In 1987, when U.S. Pat. No. 4,658,096 issued, wireless communications devices were not in widespread usage as compared to today. Moreover, wireless communications device users often change wireless communications devices to take advantage of features of newer wireless communications devices such as smaller size, improved battery life, new communications features, and so on. In view of the foregoing, it can be appreciated that a substantial need exists for systems and methods that can advantageously provide for wireline-to-wireless communications.

BRIEF SUMMARY OF THE INVENTION

Embodiments of the present invention relate to systems and methods for wireline-to-wireless communications. In an embodiment of the present invention, a system for wireline-to-wireless communications includes a base unit. The base unit includes a wireline interface and a first interface coupled to the subscriber loop interface. The system also includes a wireless communications device adapter coupled to the base unit. The wireless communications device adapter includes a second interface, and the first interface is coupled to the second interface.

BRIEF DESCRIPTION OF THE DRAWINGS

FIG. 1 shows an illustration of an embodiment of the present invention.

FIG. 2 shows another embodiment of the present invention.

FIG. 3 shows another system in accordance with an embodiment of the present invention.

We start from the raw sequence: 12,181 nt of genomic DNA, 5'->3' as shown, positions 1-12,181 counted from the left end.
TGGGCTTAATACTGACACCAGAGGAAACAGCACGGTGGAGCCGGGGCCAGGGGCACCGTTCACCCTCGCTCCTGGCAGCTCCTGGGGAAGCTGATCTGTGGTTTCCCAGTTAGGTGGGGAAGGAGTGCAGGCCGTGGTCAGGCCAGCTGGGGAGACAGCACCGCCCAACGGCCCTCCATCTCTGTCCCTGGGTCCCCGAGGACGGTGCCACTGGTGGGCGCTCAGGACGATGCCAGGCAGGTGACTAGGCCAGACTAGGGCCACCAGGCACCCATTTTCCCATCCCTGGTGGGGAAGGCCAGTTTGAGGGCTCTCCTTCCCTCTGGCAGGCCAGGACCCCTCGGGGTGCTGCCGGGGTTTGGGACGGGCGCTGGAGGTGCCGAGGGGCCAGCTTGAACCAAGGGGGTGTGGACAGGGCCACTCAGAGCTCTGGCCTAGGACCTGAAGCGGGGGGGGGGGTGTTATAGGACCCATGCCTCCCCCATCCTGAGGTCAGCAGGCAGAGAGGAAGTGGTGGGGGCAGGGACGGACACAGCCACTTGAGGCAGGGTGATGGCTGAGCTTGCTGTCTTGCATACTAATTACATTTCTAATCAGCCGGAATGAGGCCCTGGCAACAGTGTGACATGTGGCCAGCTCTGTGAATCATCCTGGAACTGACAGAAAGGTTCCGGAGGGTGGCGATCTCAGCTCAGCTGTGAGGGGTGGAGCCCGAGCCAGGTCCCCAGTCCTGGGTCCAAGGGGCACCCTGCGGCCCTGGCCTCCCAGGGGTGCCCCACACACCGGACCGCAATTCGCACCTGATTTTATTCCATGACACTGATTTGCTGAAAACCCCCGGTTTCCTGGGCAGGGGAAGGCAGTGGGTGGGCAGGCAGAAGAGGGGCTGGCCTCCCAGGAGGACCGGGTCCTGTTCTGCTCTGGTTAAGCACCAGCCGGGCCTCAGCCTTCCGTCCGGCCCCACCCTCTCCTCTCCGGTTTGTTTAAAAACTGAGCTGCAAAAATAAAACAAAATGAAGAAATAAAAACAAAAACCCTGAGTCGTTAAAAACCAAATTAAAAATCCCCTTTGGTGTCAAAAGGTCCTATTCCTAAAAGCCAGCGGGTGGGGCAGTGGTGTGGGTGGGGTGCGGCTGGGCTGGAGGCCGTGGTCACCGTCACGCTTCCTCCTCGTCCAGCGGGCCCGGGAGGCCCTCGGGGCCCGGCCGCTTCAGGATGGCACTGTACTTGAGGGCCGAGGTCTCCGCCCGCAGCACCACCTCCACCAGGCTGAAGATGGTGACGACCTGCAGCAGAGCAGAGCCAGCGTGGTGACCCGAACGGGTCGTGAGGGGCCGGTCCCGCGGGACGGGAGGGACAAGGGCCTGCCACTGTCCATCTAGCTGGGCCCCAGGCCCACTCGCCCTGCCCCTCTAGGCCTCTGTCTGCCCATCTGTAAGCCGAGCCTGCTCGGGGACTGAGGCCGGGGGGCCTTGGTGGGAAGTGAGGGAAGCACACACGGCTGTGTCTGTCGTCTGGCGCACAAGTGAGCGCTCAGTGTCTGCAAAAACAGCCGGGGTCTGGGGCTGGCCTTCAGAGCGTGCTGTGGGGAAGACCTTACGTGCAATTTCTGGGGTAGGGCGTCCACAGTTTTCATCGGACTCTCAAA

FIG. 4 is a schematic diagram of another embodiment of the present invention.

FIG. 5 illustrates another embodiment of the present invention.

FIG. 6 shows a more detailed illustration of an embodiment of a wireless communications device interface in accordance with an embodiment of the present invention.

FIG. 7 illustrates an embodiment of the present invention.

FIG. 8 shows another illustration of the embodiment illustrated in FIG. 7.

FIG. 9 shows another illustration of the embodiment illustrated in FIGS. 7 and 8.

FIG. 10 illustrates a system in accordance with an embodiment of the present invention.

FIG. 11 shows another illustration of the system illustrated in FIG. 10.

FIG. 12 shows another illustration of the system illustrated in FIGS. 10 and 11.

Before one or more embodiments of the invention are described in detail, one skilled in the art will appreciate that the invention is not limited in its application to the details of construction, the arrangements of components, and the arrangement of steps set forth in the following detailed description or illustrated in the drawings. The invention is capable of other embodiments and of being practiced or being carried out in various ways. Also, it is to be understood that the phraseology and terminology used herein is for the purpose of description and should not be regarded as limiting.

DETAILED DESCRIPTION OF THE INVENTION

FIG. 1 shows an illustration of an embodiment of the present invention. Embodiments of the present invention relate to a communications system 100 (“system 100”), a commercial embodiment of which is called a CellSocket™, which includes a physical and electrical socket (e.g., an electromechanical socket) that can receive a wireless communications device 10 (“WCD 10”) (e.g., a cellphone, a wireless handset, etc.) so that the system 100 and WCD 10 are electrically coupled. For example, WCD 10 can include (e.g., along the bottom of WCD 10, along one or more edges of WCD 10, along one or more surface areas of WCD 10, etc.) an electrical interface that can include a connection to an antenna of WCD 10.